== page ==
Definition of an automated Content-Based Image Retrieval (CBIR) system for the comparison of dermoscopic images of pigmented skin lesions

Department of Biochemistry, Section of Pathology, Second University of Naples, Naples, Italy.
BioMedical Engineering OnLine (Impact Factor: 1.75). 09/2009; 8:18. DOI: 10.1186/1475-925X-8-18
Source: PubMed

ABSTRACT New generations of image-based diagnostic machines are based on digital technologies for data acquisition; consequently, the diffusion of digital archiving systems for diagnostic exams preservation and cataloguing is rapidly increasing. To overcome the limits of current state of art text-based access methods, we have developed a novel content-based search engine for dermoscopic images to support clinical decision making.
To this end, we have enrolled, from 2004 to 2008, 3415 caucasian patients and collected 24804 dermoscopic images corresponding to 20491 pigmented lesions with known pathology. The images were acquired with a well defined dermoscopy system and stored to disk in 24-bit per pixel TIFF format using interactive software developed in C++, in order to create a digital archive.
The analysis system of the images consists in the extraction of the low-level representative features which permits the retrieval of similar images in terms of colour and texture from the archive, by using a hierarchical multi-scale computation of the Bhattacharyya distance of all the database images representation with respect to the representation of user submitted (query).
The system is able to locate, retrieve and display dermoscopic images similar in appearance to one that is given as a query, using a set of primitive features not related to any specific diagnostic method able to visually characterize the image. Similar search engine could find possible usage in all sectors of diagnostic imaging, or digital signals, which could be supported by the information available in medical archives.

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    ABSTRACT: Content-based medical image retrieval (CBMIR) system enables medical practitioners to perform fastdiagnosis through quantitative assessment of the visual information of various modalities. In this paper, a more robust CBMIR system that deals with both cervical and lumbar vertebraeirregularity is afforded. It comprises three main phases, namely modelling, indexing and retrievalof the vertebrae image. The main tasks in the modelling phase are to improve, enhance thevisibility of the x-ray image for better segmentation results using active shape model (ASM). Thesegmented vertebral fractures are then characterized in the indexing phase using region-based fracturecharacterization (RB-FC) and contour-based fracture characterization (CB-FC). Upon a query, thecharacterized features are compared to the query image. Effectiveness of the retrieval phase isdetermined by its retrieval, thus, we propose an integration of the predictor model based crossvalidation neural network (PMCVNN) and similarity matching (SM) in this stage. The PMCVNN task is to identify the correct vertebral irregularity class through classification allowing the SM process tobe more efficient. Retrieval performance between the proposed and the standard retrieval architecturesare then compared using an retrieval precision (Pr@M) and average group score (AGS) measures. Experimental results show that the new integrated retrieval architecture performs better than those ofthe standard CBMIR architecture with retrieval results of cervical (AGS > 87%) and lumbar (AGS >82%) datasets. The proposed CBMIR architecture shows encouraging results with high Pr@M accuracy. As a result,images from the same visualization class are returned for further used by the medical personnel.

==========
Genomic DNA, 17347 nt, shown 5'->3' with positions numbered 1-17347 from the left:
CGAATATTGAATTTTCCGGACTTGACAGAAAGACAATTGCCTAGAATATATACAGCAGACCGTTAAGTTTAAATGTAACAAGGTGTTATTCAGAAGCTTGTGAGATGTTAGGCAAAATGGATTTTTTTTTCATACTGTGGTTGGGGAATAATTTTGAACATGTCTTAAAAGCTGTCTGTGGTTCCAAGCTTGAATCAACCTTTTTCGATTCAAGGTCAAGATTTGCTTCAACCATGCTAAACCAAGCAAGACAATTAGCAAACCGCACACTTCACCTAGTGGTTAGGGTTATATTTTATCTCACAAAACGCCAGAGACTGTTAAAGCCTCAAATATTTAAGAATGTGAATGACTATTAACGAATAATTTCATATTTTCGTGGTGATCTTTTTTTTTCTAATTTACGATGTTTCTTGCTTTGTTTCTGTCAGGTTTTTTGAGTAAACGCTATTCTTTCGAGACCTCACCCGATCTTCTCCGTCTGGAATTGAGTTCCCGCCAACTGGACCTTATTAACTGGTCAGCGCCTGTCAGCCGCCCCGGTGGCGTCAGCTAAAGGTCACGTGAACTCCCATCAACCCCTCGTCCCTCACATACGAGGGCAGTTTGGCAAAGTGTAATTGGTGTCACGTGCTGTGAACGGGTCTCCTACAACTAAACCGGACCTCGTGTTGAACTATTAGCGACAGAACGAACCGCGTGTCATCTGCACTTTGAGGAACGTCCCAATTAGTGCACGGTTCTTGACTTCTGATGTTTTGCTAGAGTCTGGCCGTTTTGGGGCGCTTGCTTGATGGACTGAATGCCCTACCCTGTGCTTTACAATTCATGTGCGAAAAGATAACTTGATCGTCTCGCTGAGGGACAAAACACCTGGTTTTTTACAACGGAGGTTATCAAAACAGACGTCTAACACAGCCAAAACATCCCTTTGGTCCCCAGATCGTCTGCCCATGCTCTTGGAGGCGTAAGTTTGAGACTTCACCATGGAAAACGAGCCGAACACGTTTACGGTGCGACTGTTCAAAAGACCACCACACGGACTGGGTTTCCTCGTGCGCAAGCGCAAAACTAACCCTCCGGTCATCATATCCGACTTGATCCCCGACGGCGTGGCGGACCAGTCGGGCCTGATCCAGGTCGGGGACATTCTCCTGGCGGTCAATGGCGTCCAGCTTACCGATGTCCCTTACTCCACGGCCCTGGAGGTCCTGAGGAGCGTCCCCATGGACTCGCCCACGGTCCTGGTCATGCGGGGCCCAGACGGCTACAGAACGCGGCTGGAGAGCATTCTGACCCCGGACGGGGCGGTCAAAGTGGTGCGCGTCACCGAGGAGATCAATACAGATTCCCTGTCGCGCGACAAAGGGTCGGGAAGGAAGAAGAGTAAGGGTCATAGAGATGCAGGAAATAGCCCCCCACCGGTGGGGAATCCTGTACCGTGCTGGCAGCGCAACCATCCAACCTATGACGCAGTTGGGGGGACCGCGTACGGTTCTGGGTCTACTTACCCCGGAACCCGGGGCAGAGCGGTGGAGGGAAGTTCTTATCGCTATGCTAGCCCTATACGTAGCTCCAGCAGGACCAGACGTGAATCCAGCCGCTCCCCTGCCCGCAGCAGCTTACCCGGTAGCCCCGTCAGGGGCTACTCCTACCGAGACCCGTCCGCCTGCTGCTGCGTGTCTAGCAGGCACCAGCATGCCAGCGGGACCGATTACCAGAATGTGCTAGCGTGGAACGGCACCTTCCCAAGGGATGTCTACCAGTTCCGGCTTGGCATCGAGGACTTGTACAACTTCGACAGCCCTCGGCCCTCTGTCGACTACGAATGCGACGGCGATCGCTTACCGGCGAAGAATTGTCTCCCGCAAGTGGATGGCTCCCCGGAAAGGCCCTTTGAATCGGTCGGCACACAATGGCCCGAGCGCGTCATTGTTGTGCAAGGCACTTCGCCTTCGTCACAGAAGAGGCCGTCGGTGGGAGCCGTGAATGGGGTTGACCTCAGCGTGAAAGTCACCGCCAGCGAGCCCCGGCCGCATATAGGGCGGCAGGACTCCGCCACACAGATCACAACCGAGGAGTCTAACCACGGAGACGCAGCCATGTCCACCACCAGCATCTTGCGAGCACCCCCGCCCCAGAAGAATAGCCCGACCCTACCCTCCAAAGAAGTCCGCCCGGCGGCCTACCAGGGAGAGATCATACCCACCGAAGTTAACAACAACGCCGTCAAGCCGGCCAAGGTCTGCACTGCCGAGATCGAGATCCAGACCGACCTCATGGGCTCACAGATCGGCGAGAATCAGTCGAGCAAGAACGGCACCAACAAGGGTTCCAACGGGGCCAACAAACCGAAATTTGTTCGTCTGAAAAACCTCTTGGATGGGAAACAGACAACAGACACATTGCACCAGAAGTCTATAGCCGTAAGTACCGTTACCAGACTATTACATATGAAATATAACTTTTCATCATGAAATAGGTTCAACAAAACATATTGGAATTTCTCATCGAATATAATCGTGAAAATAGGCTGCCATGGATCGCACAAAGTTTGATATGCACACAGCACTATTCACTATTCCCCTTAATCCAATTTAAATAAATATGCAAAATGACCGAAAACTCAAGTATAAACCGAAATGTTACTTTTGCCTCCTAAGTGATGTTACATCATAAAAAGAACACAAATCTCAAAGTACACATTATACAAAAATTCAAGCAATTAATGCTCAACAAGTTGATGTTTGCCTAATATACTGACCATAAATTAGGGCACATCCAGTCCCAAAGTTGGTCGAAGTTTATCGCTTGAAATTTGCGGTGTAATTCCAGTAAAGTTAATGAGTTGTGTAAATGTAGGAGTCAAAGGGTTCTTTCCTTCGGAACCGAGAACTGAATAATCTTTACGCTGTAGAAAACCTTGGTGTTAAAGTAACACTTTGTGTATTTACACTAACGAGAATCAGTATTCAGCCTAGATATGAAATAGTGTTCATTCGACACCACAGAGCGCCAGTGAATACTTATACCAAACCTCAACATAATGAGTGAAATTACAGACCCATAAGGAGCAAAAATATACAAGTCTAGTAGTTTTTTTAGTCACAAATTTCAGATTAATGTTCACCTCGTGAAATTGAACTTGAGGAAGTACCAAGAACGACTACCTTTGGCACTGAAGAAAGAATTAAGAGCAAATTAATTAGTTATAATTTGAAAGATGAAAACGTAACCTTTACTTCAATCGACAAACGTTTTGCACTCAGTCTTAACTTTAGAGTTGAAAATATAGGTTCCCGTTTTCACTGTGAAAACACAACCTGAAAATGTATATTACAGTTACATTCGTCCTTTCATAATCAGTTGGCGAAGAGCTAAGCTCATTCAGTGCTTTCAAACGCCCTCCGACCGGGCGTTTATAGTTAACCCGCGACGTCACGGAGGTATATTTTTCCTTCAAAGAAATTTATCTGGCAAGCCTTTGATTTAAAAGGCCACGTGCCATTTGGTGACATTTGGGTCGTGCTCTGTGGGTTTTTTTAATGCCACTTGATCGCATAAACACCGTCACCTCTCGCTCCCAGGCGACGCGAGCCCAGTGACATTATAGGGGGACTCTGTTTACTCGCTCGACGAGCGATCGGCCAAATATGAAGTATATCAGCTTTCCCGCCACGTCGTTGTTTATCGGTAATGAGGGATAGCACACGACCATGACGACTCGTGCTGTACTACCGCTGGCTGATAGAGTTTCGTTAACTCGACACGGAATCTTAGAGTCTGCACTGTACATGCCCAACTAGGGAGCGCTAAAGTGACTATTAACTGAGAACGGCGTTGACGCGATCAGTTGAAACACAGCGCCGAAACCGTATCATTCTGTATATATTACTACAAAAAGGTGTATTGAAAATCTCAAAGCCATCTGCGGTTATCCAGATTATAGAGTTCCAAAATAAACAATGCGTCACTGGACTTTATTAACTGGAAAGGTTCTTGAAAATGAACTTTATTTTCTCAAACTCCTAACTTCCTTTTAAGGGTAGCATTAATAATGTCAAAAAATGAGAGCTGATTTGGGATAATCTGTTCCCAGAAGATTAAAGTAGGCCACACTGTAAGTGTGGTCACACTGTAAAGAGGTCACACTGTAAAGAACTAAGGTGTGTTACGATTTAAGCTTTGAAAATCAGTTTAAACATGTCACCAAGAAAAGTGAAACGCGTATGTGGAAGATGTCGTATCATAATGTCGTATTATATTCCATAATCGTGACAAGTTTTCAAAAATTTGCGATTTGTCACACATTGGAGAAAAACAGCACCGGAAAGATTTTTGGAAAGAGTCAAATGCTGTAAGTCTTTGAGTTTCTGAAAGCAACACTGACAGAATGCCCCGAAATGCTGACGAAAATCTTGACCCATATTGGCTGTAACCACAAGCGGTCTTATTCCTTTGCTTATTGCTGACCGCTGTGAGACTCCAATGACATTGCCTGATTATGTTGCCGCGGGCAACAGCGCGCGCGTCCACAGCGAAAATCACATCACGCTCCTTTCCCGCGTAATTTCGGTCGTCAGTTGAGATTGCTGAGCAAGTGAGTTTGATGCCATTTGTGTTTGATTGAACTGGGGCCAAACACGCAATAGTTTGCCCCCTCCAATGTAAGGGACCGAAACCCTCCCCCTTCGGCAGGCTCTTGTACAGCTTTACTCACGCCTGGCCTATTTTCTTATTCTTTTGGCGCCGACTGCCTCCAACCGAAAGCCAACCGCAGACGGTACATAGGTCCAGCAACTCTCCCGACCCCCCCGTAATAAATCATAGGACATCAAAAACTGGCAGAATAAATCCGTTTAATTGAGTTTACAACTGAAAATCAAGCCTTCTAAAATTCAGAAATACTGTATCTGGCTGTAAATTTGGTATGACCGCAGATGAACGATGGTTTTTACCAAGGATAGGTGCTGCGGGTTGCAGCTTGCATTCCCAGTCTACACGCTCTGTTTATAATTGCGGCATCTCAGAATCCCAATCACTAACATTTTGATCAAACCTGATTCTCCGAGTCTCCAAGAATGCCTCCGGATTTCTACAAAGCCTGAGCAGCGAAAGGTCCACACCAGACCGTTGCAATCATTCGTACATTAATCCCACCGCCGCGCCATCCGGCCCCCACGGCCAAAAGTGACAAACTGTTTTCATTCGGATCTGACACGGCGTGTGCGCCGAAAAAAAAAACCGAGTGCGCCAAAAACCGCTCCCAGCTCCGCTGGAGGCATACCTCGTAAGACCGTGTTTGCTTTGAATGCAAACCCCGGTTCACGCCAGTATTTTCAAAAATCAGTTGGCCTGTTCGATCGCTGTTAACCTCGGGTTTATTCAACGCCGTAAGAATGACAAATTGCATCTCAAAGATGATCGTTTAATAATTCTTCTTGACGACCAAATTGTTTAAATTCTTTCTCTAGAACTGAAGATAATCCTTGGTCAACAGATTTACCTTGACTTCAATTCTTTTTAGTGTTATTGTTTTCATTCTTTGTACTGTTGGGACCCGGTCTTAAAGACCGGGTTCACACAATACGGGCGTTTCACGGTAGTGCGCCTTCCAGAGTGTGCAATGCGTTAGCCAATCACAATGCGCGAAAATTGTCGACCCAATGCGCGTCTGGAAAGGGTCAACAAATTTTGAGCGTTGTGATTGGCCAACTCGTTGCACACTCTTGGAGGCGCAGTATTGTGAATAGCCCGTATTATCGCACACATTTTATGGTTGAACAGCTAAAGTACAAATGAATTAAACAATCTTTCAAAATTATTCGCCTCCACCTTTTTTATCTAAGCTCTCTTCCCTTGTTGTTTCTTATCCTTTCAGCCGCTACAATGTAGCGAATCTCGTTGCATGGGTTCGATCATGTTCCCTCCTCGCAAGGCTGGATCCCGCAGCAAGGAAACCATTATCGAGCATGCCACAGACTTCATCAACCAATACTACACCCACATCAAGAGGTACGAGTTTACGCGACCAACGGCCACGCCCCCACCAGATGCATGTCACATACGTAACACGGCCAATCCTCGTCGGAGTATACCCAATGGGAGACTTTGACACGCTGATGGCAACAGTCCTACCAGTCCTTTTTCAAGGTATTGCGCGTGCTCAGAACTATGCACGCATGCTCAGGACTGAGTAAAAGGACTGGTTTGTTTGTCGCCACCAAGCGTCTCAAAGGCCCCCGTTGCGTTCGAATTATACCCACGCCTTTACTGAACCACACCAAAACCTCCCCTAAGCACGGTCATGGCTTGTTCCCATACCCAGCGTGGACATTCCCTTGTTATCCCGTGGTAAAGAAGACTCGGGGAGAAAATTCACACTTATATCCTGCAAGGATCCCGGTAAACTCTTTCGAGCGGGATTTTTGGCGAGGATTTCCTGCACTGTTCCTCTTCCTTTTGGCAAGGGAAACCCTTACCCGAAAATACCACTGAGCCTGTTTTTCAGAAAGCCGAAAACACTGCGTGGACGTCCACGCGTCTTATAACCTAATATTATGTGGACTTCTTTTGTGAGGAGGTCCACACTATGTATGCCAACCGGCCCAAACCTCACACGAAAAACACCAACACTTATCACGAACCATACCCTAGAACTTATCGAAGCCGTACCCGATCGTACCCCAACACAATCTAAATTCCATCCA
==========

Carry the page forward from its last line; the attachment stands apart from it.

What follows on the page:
BioMedical Engineering OnLine 01/2015; 14(1):6. DOI:10.1186/1475-925X-14-6 · 1.75 Impact Factor
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    ABSTRACT: Background It is often difficult to differentiate early melanomas from benign melanocytic nevi even by expert dermatologists, and the task is even more challenging for primary care physicians untrained in dermatology and dermoscopy. A computer system can provide an objective and quantitative evaluation of skin lesions, reducing subjectivity in the diagnosis. Objective Our objective is to make a low-cost computer aided diagnostic tool applicable in primary care based on a consumer grade camera with attached dermatoscope, and compare its performance to that of experienced dermatologists. Methods and Material We propose several new image-derived features computed from automatically segmented dermoscopic pictures. These are related to the asymmetry, color, border, geometry, and texture of skin lesions. The diagnostic accuracy of the system is compared with that of three dermatologists. Results With a data set of 206 skin lesions, 169 benign and 37 melanomas, the classifier was able to provide competitive sensitivity (86%) and specificity (52%) scores compared with the sensitivity (85%) and specificity (48%) of the most accurate dermatologist using only dermoscopic images. Conclusion We show that simple statistical classifiers can be trained to provide a recommendation on whether a pigmented skin lesion requires biopsy to exclude skin cancer with a performance that is comparable to and exceeds that of experienced dermatologists.
    Artificial Intelligence in Medicine 12/2013; DOI:10.1016/j.artmed.2013.11.006 · 1.36 Impact Factor

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